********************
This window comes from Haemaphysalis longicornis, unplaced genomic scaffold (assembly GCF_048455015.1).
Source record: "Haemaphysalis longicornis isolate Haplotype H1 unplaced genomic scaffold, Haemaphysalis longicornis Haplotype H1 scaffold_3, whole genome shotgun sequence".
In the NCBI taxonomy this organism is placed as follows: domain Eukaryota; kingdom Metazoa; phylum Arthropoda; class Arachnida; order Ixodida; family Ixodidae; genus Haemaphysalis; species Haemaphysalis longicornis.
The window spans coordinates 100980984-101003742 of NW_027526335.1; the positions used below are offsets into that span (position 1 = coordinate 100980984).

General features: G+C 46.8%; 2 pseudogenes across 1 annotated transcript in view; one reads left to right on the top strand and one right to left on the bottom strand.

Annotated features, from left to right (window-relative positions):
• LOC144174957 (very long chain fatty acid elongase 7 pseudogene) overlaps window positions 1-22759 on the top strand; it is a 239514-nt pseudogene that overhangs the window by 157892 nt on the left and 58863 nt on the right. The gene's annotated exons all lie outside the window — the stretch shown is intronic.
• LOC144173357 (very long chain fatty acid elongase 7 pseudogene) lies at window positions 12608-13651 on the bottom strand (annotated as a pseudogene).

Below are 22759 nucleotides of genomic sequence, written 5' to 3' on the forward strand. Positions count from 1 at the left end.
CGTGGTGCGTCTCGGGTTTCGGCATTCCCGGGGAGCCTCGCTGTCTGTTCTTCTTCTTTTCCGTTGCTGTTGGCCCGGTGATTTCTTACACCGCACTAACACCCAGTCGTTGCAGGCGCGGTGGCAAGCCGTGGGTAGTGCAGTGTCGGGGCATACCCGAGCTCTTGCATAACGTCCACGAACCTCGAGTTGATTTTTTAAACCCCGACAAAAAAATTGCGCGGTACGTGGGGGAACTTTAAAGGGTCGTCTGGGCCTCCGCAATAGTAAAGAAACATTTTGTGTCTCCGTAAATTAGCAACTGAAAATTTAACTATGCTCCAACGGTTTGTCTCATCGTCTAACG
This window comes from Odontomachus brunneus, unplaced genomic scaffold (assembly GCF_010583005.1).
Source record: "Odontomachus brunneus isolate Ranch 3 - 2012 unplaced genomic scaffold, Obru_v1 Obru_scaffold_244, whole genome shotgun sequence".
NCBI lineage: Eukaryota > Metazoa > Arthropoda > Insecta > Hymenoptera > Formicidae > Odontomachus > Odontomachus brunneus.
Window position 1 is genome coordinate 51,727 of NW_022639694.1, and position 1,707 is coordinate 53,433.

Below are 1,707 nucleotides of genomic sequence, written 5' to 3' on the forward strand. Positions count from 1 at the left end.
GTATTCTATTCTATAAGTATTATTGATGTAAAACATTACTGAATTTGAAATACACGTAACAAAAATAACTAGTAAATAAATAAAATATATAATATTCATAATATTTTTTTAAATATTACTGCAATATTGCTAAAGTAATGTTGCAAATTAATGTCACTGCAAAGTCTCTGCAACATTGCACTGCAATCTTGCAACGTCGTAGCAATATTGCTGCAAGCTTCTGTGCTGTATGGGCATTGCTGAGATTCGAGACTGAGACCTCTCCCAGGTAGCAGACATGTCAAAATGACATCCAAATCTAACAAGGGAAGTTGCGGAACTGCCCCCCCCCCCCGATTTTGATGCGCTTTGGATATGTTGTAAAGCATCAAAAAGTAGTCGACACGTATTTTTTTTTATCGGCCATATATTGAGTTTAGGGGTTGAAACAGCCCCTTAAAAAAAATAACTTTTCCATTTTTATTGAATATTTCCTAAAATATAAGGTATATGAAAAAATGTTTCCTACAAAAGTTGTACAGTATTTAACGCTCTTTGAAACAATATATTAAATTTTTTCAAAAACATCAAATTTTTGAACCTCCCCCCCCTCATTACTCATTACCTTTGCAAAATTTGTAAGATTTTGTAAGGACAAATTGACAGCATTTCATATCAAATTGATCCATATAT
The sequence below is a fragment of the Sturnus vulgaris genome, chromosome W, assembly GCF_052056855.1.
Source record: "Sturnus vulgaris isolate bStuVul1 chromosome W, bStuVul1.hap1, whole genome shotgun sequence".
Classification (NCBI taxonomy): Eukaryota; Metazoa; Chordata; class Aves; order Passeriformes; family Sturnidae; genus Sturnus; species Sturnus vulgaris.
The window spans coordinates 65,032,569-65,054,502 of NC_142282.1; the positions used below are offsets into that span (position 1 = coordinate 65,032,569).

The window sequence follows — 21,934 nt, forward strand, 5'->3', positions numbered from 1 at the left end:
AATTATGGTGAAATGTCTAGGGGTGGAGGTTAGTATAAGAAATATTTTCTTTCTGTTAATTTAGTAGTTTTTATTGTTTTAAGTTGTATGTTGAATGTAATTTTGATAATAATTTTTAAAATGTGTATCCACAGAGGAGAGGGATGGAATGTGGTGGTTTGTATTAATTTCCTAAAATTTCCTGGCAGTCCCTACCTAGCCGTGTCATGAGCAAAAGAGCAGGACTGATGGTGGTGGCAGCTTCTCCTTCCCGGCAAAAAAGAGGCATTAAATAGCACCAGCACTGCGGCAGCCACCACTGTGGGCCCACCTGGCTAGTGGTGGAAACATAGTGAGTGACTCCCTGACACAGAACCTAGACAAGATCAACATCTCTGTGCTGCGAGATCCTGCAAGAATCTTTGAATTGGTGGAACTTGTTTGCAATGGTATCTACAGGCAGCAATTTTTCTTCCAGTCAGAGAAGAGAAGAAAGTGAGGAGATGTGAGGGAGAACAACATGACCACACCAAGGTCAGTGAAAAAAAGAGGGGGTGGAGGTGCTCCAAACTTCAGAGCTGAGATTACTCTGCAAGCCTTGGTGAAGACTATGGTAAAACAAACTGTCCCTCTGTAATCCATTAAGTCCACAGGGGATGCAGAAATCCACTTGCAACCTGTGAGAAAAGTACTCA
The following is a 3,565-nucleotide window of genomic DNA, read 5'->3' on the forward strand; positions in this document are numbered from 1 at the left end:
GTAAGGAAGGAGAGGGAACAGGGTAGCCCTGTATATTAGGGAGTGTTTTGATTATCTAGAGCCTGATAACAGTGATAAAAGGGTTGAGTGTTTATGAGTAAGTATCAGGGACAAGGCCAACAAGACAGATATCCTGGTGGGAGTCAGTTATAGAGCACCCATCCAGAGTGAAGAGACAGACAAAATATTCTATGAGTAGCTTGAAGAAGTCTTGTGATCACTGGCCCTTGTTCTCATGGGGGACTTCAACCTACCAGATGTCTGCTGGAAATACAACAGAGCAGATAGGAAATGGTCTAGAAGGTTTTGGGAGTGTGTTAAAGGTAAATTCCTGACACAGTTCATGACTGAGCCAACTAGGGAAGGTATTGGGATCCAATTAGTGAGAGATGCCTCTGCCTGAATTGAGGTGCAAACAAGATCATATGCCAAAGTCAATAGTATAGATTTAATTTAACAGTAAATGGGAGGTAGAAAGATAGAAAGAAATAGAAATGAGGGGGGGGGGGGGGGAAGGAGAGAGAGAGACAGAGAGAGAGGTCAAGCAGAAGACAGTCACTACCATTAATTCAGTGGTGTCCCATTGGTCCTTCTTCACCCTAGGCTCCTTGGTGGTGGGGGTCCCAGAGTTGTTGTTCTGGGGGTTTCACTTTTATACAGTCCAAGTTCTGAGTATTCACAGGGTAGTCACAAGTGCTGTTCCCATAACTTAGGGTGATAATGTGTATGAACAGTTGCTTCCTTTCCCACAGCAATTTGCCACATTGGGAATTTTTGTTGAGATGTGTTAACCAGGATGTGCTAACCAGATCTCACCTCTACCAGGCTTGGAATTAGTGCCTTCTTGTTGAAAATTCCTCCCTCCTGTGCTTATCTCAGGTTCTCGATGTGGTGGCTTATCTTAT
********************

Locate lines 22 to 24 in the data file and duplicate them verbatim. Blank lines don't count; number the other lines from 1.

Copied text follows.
AATTATGGTGAAATGTCTAGGGGTGGAGGTTAGTATAAGAAATATTTTCTTTCTGTTAATTTAGTAGTTTTTATTGTTTTAAGTTGTATGTTGAATGTAATTTTGATAATAATTTTTAAAATGTGTATCCACAGAGGAGAGGGATGGAATGTGGTGGTTTGTATTAATTTCCTAAAATTTCCTGGCAGTCCCTACCTAGCCGTGTCATGAGCAAAAGAGCAGGACTGATGGTGGTGGCAGCTTCTCCTTCCCGGCAAAAAAGAGGCATTAAATAGCACCAGCACTGCGGCAGCCACCACTGTGGGCCCACCTGGCTAGTGGTGGAAACATAGTGAGTGACTCCCTGACACAGAACCTAGACAAGATCAACATCTCTGTGCTGCGAGATCCTGCAAGAATCTTTGAATTGGTGGAACTTGTTTGCAATGGTATCTACAGGCAGCAATTTTTCTTCCAGTCAGAGAAGAGAAGAAAGTGAGGAGATGTGAGGGAGAACAACATGACCACACCAAGGTCAGTGAAAAAAAGAGGGGGTGGAGGTGCTCCAAACTTCAGAGCTGAGATTACTCTGCAAGCCTTGGTGAAGACTATGGTAAAACAAACTGTCCCTCTGTAATCCATTAAGTCCACAGGGGATGCAGAAATCCACTTGCAACCTGTGAGAAAAGTACTCA
The following is a 3,565-nucleotide window of genomic DNA, read 5'->3' on the forward strand; positions in this document are numbered from 1 at the left end:
GTAAGGAAGGAGAGGGAACAGGGTAGCCCTGTATATTAGGGAGTGTTTTGATTATCTAGAGCCTGATAACAGTGATAAAAGGGTTGAGTGTTTATGAGTAAGTATCAGGGACAAGGCCAACAAGACAGATATCCTGGTGGGAGTCAGTTATAGAGCACCCATCCAGAGTGAAGAGACAGACAAAATATTCTATGAGTAGCTTGAAGAAGTCTTGTGATCACTGGCCCTTGTTCTCATGGGGGACTTCAACCTACCAGATGTCTGCTGGAAATACAACAGAGCAGATAGGAAATGGTCTAGAAGGTTTTGGGAGTGTGTTAAAGGTAAATTCCTGACACAGTTCATGACTGAGCCAACTAGGGAAGGTATTGGGATCCAATTAGTGAGAGATGCCTCTGCCTGAATTGAGGTGCAAACAAGATCATATGCCAAAGTCAATAGTATAGATTTAATTTAACAGTAAATGGGAGGTAGAAAGATAGAAAGAAATAGAAATGAGGGGGGGGGGGGGGGAAGGAGAGAGAGAGACAGAGAGAGAGGTCAAGCAGAAGACAGTCACTACCATTAATTCAGTGGTGTCCCATTGGTCCTTCTTCACCCTAGGCTCCTTGGTGGTGGGGGTCCCAGAGTTGTTGTTCTGGGGGTTTCACTTTTATACAGTCCAAGTTCTGAGTATTCACAGGGTAGTCACAAGTGCTGTTCCCATAACTTAGGGTGATAATGTGTATGAACAGTTGCTTCCTTTCCCACAGCAATTTGCCACATTGGGAATTTTTGTTGAGATGTGTTAACCAGGATGTGCTAACCAGATCTCACCTCTACCAGGCTTGGAATTAGTGCCTTCTTGTTGAAAATTCCTCCCTCCTGTGCTTATCTCAGGTTCTCGATGTGGTGGCTTATCTTAT